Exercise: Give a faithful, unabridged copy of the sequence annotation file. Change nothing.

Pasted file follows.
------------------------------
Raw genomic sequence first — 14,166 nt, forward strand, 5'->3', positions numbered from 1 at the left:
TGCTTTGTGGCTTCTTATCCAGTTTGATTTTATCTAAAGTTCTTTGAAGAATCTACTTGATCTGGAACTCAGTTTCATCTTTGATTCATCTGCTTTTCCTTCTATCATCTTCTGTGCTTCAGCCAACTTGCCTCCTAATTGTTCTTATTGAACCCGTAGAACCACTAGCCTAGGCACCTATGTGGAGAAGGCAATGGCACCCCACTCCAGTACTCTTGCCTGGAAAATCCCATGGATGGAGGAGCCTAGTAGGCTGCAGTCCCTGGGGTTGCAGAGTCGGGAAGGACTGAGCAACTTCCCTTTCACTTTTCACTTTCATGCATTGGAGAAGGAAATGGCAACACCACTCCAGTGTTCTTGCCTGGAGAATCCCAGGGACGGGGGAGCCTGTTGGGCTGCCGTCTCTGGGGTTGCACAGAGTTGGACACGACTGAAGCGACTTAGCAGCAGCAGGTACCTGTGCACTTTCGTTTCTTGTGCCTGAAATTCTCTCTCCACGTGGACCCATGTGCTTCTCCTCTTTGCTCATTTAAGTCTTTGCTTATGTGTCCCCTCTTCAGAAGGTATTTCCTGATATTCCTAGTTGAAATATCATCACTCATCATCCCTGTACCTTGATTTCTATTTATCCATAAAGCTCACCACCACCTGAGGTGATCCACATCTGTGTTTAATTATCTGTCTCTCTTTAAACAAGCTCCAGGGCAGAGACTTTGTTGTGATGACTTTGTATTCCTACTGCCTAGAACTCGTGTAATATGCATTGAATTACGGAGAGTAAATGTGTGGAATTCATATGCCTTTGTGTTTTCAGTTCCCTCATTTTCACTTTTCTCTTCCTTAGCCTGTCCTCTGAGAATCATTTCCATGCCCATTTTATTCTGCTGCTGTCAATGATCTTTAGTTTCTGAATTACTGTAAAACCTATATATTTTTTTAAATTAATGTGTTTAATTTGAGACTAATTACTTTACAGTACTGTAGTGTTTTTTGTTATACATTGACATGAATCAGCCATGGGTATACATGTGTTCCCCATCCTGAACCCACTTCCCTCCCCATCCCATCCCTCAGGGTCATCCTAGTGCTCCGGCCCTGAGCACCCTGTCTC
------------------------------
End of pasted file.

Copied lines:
Raw genomic sequence first — 14,166 nt, forward strand, 5'->3', positions numbered from 1 at the left:
TGCTTTGTGGCTTCTTATCCAGTTTGATTTTATCTAAAGTTCTTTGAAGAATCTACTTGATCTGGAACTCAGTTTCATCTTTGATTCATCTGCTTTTCCTTCTATCATCTTCTGTGCTTCAGCCAACTTGCCTCCTAATTGTTCTTATTGAACCCGTAGAACCACTAGCCTAGGCACCTATGTGGAGAAGGCAATGGCACCCCACTCCAGTACTCTTGCCTGGAAAATCCCATGGATGGAGGAGCCTAGTAGGCTGCAGTCCCTGGGGTTGCAGAGTCGGGAAGGACTGAGCAACTTCCCTTTCACTTTTCACTTTCATGCATTGGAGAAGGAAATGGCAACACCACTCCAGTGTTCTTGCCTGGAGAATCCCAGGGACGGGGGAGCCTGTTGGGCTGCCGTCTCTGGGGTTGCACAGAGTTGGACACGACTGAAGCGACTTAGCAGCAGCAGGTACCTGTGCACTTTCGTTTCTTGTGCCTGAAATTCTCTCTCCACGTGGACCCATGTGCTTCTCCTCTTTGCTCATTTAAGTCTTTGCTTATGTGTCCCCTCTTCAGAAGGTATTTCCTGATATTCCTAGTTGAAATATCATCACTCATCATCCCTGTACCTTGATTTCTATTTATCCATAAAGCTCACCACCACCTGAGGTGATCCACATCTGTGTTTAATTATCTGTCTCTCTTTAAACAAGCTCCAGGGCAGAGACTTTGTTGTGATGACTTTGTATTCCTACTGCCTAGAACTCGTGTAATATGCATTGAATTACGGAGAGTAAATGTGTGGAATTCATATGCCTTTGTGTTTTCAGTTCCCTCATTTTCACTTTTCTCTTCCTTAGCCTGTCCTCTGAGAATCATTTCCATGCCCATTTTATTCTGCTGCTGTCAATGATCTTTAGTTTCTGAATTACTGTAAAACCTATATATTTTTTTAAATTAATGTGTTTAATTTGAGACTAATTACTTTACAGTACTGTAGTGTTTTTTGTTATACATTGACATGAATCAGCCATGGGTATACATGTGTTCCCCATCCTGAACCCACTTCCCTCCCCATCCCATCCCTCAGGGTCATCCTAGTGCTCCGGCCCTGAGCACCCTGTCTC